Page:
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Best-Seller Lists

Best-Seller Lists

Time was when making it to the “Best-Seller List” was quite an accomplishment, but when it comes to the list, or more properly “lists,” plural, these days, the bloom is off the rose.

Why? For two reasons. One I alluded to above: a proliferation of lists. And the other is recent alleged manipulations of lists to land a book on one of the best-seller lists through devious means.

There was a time when “the Best-Seller List” referred to the list in the New York TIMES. That was it. Other media might also have their own best-seller lists, but the TIMES was king of the hill.

Arguably second to the TIMES in importance was PUBLISHER’S WEEKLY’s best-seller list. But the TIMES reigned supreme.

With the rise of the internet, and particularly the advent of Amazon, the landscape changed. More and more people bought books—e-books and paper books alike—from Amazon, and Amazon developed its own best-seller lists. Lists—plural. There were general best sellers, Kindle best sellers, romance best sellers, and so on. And people paid attention. The TIMES was still king of the hill, but other lists, and especially Amazon’s lists, were quickly advancing up that hill and getting closer.

And of course, the lists didn’t always agree. The book that held the top spot on one list might not be in that position—might not even appear anywhere at all—on another list. All this non-accord degraded the importance of being on the best-seller Llist.

But what about the manipulation? That played a big part too. A recent book landed suspiciously high on the TIMES list even though hardly anyone had heard of it. Skullduggery was suspected and an investigation begun. It appeared that someone had uncovered the closely guarded secret of which bookstores the TIMES sourced for sales figures and had placed bulk orders with those stores for the book in question to drive the reportable sales figures up and land the book on the TIMES’s Best-Seller List.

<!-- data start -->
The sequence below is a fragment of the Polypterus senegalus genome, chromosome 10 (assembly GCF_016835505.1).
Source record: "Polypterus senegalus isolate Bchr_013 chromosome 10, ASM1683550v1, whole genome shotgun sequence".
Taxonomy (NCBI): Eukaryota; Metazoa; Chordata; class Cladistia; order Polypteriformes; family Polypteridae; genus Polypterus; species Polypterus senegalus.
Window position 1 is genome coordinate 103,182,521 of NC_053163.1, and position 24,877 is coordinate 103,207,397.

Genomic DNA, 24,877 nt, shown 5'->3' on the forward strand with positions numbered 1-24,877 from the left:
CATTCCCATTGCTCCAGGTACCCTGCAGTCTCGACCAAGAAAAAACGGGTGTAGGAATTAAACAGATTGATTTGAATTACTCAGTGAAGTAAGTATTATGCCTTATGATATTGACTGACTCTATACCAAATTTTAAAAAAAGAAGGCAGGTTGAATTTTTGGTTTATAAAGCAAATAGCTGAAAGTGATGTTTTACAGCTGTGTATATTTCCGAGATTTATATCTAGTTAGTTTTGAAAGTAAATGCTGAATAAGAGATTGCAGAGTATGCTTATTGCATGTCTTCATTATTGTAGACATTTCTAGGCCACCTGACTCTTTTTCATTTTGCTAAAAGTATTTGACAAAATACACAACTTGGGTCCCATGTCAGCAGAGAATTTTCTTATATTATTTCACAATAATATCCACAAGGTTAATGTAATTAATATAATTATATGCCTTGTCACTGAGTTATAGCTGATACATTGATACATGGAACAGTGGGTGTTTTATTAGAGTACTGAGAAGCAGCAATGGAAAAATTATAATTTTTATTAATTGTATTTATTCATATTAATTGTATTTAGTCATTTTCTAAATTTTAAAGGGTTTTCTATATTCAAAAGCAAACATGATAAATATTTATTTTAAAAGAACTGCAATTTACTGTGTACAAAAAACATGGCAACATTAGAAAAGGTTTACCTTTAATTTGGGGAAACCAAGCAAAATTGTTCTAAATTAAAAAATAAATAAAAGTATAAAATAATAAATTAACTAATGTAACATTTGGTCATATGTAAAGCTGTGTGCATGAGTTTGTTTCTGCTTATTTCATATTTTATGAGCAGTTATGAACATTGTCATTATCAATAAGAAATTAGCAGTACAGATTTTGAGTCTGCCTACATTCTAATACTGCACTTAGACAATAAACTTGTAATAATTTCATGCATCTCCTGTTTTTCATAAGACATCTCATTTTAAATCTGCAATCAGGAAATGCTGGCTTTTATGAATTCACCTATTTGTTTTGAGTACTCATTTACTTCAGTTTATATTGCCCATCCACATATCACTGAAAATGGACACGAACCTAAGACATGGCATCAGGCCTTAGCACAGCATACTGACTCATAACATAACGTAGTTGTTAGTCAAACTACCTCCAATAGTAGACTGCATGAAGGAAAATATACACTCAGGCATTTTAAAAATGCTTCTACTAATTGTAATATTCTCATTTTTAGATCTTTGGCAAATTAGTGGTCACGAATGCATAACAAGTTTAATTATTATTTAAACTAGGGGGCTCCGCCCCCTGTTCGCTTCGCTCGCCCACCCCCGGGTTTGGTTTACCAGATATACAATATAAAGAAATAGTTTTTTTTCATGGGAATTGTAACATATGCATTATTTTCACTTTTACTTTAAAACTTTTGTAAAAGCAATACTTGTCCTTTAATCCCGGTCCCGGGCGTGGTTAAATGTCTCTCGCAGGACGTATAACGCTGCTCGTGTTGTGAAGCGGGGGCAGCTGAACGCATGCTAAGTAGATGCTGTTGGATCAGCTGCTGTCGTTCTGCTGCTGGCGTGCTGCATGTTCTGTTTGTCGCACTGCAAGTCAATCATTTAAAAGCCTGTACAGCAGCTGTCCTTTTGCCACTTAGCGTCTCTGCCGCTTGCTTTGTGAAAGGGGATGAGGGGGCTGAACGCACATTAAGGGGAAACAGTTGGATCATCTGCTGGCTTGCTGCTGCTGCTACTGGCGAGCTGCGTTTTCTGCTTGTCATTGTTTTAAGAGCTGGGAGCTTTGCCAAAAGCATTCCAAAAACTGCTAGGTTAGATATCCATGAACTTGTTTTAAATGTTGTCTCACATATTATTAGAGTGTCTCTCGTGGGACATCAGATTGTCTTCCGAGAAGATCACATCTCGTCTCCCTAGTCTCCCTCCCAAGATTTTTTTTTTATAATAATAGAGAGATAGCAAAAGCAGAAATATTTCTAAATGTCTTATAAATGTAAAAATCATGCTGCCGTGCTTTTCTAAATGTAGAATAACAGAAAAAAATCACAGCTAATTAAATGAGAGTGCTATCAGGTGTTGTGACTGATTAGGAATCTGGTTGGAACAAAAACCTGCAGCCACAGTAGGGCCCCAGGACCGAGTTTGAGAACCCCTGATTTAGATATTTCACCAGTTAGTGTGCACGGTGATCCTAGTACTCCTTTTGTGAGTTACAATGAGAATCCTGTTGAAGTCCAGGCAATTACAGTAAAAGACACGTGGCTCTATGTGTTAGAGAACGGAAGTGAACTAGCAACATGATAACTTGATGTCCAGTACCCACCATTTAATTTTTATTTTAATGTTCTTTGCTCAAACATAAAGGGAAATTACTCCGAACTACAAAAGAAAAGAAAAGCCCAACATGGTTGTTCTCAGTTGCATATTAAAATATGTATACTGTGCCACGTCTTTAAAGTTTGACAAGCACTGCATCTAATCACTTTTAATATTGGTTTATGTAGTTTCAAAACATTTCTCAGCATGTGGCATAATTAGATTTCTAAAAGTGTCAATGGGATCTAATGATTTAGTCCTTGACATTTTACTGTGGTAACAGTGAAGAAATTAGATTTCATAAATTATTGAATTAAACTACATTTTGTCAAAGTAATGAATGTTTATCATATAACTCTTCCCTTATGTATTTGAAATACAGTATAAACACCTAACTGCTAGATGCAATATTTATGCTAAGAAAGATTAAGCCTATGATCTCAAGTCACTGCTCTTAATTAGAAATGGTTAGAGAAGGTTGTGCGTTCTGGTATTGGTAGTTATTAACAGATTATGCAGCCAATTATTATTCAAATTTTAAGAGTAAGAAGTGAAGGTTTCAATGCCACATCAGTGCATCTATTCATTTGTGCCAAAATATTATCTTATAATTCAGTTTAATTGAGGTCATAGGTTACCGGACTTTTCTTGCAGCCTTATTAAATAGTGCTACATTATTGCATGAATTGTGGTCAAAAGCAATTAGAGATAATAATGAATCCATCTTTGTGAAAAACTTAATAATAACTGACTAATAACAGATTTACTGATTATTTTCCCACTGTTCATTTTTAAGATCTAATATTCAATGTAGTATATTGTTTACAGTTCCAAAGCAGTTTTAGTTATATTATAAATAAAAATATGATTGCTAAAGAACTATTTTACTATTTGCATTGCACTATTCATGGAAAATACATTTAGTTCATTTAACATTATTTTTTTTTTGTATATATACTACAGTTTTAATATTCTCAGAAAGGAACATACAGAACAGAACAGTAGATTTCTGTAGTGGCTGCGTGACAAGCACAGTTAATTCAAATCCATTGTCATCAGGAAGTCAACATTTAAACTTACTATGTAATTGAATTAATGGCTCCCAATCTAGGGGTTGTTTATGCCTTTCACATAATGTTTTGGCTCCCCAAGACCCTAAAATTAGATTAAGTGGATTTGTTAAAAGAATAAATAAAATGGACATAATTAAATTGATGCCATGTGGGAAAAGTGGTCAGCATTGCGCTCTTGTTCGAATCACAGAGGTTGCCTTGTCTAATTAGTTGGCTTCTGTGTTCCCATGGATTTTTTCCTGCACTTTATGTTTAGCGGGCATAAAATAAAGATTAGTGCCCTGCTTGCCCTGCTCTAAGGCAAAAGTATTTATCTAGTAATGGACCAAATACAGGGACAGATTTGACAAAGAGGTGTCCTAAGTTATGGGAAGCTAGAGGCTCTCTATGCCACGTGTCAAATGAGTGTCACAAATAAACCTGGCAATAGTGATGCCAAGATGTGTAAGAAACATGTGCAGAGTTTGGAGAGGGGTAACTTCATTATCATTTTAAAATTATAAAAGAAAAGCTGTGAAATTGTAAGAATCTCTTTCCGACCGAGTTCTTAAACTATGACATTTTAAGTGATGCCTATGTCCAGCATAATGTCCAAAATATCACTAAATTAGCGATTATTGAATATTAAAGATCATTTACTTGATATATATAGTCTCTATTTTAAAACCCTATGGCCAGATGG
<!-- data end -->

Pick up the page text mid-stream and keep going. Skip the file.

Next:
Now, bulk orders are not in and of themselves suspicious. In advance of a book-reading and –signing, the author or the hosting venue, if it’s not a bookstore itself, will often order in bulk. But a little checking around failed to match up some of these bulk orders with any upcoming events.

It appeared that someone—the author, the publisher, or the publicist—was gaming the system.

The TIMES removed the book from its list.

The Amazon system can be gamed, too, and much more easily. How? In a number of ways. One is to do something like the example above. Rather than place one order of 100 copies, an author might give a large number of friends the cost of the book and have them each order a copy. However it’s done, though, the result can be the book at least landing on one of Amazon’s best-seller lists—possibly even in the #1 spot.

Then the author advertises, “#1 Best Seller,” and because it was true, however briefly and however much manipulated, nobody can accuse the author of lying. And, because of the “Best-Seller” claim, the book’s sales increase.

Another dodge peculiar to Amazon is this: An author writes a book that either is in a genre that isn’t very popular or can be listed in several genres—say, gay historical romance. On a list with little competition, the book can rise to the top of one of the genre lists, at least for one day, with just a few sales. Maybe the author sold only three copies, but if he or she can get the book eligible for a category-specific best-seller list on which there is little competition, the book can easily make the top spot with just those three sales.

And once again, the author advertises “#1 Best Seller,” thus making the book seem more popular—and better—than it really is.

As a result of all this, the reality is that while it’s great to be able to say, “My book made the best-seller list,” the statement just doesn’t carry the weight or cachet it did before.

And that’s a shame!

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